Review by Greg Haymes
Who are the Catbirds, you ask?
Well, according to their website, “If Justin Bieber and Lady Gaga had quadruplets, except somehow they ended up being kind of musical in addition to being rather large and rubbery, and it happened about 50 or 60 years ago, well, presto! – the Catbirds.”
And according to the promo sheet that was wrapped around the band’s delightful full-length debut when it landed in my mailbox, “We’re old and weird looking, just like everyone else, but louder.”
But, of course, if you’ve been paying attention, you already know that the Catbirds are one of the 347 bands led by the mighty musical maverick Chandler Travis, who also serves as the ringleader for the Chandler Travis Philharmonic, the Chandler Travis Philharmonette, the Chandler Travis Three-O, Chandler Travis and, well, you get the idea, right?
For the Catbirds’ line-up, Travis rounded up drummer Rikki Bates and guitarists Dinty Child and Steve Wood from his stable of bandmates and dove head-first into the deep end of good, ole-fashioned garage rock.
It’s raw. It’s raucous. And it’s oh-so-very rockin’. Brimming over with distortion-laden, buzzsaw guitars, thunderclap drum thumpin’ and howlin’-into-the-wind vocals. Subtle, it ain’t.
The 12-track disc on the Iddy Biddy label cracks open with some wailin’ harmonica as they launch into the sweaty swagger of “All I Wanna Know,” which sounds like it came from the ’60s rather than from a bunch of guys in their 60s. Bates packs quite a big-drum wallop on “Don’t Say No” and gallops through “Stoned” like a bat out of hell (a real bat, not the Meat Loaf album). A few tunes are laced with a bit of a psychedelic frosting, and several of the mid-disc tunes take on a lighter, NRBQ-esque bounce instead of the usual crank-it-to-11-in-dad’s-basement, crash ‘n’ burn aesthetic.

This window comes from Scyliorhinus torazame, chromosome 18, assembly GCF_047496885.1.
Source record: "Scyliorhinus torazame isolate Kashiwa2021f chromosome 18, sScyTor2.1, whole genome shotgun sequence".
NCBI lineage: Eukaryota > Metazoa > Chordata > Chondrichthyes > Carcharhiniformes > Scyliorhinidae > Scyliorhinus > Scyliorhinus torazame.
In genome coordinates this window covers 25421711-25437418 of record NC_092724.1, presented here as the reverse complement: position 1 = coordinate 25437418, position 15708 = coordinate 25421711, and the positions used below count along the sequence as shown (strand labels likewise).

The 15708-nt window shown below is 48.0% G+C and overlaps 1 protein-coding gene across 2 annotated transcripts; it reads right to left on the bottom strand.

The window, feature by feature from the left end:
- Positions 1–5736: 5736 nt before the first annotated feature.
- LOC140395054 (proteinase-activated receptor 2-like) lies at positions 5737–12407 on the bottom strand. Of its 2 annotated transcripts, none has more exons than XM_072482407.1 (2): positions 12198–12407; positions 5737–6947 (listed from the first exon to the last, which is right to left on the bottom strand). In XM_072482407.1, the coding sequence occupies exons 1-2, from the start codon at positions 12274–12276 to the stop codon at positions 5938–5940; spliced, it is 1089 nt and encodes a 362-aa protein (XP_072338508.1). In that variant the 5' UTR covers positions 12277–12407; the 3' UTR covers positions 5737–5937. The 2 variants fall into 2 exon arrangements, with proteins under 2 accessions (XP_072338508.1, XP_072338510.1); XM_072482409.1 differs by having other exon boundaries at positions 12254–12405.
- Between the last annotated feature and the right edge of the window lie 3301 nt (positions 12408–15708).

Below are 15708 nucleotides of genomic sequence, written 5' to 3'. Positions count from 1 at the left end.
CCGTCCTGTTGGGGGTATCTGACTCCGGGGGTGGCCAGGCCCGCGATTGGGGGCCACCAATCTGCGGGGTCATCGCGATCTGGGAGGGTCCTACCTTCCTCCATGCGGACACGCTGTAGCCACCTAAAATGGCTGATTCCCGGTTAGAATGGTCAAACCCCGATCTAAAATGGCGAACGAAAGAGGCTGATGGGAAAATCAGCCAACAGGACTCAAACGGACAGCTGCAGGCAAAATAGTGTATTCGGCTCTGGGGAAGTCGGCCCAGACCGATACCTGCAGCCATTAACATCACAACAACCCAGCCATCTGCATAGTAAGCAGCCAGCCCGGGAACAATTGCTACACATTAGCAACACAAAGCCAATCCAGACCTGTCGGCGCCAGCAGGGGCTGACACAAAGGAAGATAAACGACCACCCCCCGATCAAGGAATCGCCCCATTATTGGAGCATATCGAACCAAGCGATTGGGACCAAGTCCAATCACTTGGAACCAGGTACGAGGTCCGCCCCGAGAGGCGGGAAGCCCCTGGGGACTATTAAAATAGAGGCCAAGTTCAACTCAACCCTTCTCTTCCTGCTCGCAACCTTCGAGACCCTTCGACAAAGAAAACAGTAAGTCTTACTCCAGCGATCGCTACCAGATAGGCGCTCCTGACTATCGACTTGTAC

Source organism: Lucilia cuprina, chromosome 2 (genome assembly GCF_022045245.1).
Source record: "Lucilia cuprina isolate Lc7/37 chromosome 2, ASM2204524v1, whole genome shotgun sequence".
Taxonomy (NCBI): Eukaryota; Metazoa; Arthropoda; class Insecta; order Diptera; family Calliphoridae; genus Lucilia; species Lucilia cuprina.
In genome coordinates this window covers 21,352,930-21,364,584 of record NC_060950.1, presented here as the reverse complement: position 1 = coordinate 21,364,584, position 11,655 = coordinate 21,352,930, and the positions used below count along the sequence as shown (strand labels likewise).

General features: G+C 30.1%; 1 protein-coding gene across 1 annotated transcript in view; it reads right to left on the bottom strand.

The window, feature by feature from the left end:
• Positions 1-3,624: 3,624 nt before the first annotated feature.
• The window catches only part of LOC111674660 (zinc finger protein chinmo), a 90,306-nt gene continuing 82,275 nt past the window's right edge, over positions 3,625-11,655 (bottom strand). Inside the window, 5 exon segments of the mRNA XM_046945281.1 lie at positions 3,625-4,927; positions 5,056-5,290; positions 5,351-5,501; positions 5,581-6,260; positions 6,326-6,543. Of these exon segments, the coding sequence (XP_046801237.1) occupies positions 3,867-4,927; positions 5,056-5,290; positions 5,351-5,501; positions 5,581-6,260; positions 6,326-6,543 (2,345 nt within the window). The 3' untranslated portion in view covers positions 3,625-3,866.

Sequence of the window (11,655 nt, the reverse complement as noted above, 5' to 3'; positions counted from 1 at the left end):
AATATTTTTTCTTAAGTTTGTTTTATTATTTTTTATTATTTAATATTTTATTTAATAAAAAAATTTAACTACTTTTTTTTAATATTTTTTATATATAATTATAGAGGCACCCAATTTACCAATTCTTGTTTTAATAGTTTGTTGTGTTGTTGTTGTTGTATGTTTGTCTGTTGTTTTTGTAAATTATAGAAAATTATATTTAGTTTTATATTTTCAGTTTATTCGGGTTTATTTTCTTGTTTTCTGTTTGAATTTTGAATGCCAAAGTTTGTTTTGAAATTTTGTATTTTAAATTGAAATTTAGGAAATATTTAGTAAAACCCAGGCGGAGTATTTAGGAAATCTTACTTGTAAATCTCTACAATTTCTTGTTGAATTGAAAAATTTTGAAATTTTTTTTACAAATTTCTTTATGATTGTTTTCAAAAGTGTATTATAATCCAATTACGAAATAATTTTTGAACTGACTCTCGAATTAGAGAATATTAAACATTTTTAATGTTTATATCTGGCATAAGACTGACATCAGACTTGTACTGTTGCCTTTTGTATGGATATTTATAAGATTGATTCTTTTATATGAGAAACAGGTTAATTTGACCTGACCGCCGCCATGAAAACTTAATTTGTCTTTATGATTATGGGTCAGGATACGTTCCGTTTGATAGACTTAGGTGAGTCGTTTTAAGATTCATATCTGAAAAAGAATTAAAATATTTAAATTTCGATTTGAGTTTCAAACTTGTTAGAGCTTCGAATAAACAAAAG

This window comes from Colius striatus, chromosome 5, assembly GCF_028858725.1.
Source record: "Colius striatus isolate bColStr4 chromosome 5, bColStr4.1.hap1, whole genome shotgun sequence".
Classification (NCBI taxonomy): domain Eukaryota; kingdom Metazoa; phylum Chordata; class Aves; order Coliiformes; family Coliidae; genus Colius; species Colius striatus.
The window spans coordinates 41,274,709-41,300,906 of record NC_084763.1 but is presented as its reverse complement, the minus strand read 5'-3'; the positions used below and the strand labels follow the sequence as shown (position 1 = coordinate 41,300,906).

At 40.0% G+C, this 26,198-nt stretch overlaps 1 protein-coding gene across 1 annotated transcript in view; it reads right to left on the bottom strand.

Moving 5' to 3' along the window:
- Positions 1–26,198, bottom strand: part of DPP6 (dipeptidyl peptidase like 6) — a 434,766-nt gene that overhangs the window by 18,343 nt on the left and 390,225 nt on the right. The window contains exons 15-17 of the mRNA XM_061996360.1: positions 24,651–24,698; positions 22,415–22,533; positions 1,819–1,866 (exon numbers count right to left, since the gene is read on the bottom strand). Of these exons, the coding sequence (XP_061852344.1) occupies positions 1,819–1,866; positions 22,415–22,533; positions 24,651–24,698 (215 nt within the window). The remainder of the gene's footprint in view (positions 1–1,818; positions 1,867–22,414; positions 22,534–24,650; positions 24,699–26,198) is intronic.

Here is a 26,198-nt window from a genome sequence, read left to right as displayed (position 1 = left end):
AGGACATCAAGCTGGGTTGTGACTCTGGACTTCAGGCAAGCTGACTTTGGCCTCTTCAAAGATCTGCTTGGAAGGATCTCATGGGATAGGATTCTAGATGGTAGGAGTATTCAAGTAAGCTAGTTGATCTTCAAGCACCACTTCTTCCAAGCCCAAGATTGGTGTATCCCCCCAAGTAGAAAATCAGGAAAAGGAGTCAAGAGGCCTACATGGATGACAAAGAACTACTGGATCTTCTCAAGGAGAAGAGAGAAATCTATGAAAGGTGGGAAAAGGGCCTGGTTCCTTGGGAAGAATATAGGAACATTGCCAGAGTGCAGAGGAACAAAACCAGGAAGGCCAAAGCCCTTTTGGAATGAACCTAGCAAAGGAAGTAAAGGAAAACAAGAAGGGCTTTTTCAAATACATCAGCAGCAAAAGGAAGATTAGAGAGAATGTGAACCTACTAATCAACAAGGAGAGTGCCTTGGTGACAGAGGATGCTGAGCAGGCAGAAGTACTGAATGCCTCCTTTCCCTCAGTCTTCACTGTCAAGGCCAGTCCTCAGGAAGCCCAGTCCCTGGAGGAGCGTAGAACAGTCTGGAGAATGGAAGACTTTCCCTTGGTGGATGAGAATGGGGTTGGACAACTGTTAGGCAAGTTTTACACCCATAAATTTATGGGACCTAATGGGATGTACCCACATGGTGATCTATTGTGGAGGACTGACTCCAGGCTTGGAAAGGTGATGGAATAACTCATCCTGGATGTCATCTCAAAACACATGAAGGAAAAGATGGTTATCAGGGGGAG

It’s no surprise that Travis leads the way with seven songwriting credits (including a trio of co-writes with Greenwich’s own Mayor of Duplex Planet, David Greenberger), but each of the ‘birds pitches in with a contribution or two, and there’s not a clunker among ‘em.
They close out the album with a couple of well-chosen covers, including a tribal, amp-buzz-fueled stomp through “Pajama Pants Baby” deftly plucked from the vast, visionary catalog of Adirondack rock recluse Pete Labonne. And for sheer crunch ‘n’ punch, they wrap up the set with the Holland-Dozier-Holland gem “Leaving Here,” which drops a sonic bomb here that’s much more akin here to the fab Motorhead cover than the Motown original.
Last year’s Viborate EP offered a taste of what was to come, but for the most part Catbirds Say Yeah rocks harder, making for a more satisfying, fuzz-bustin’ listen.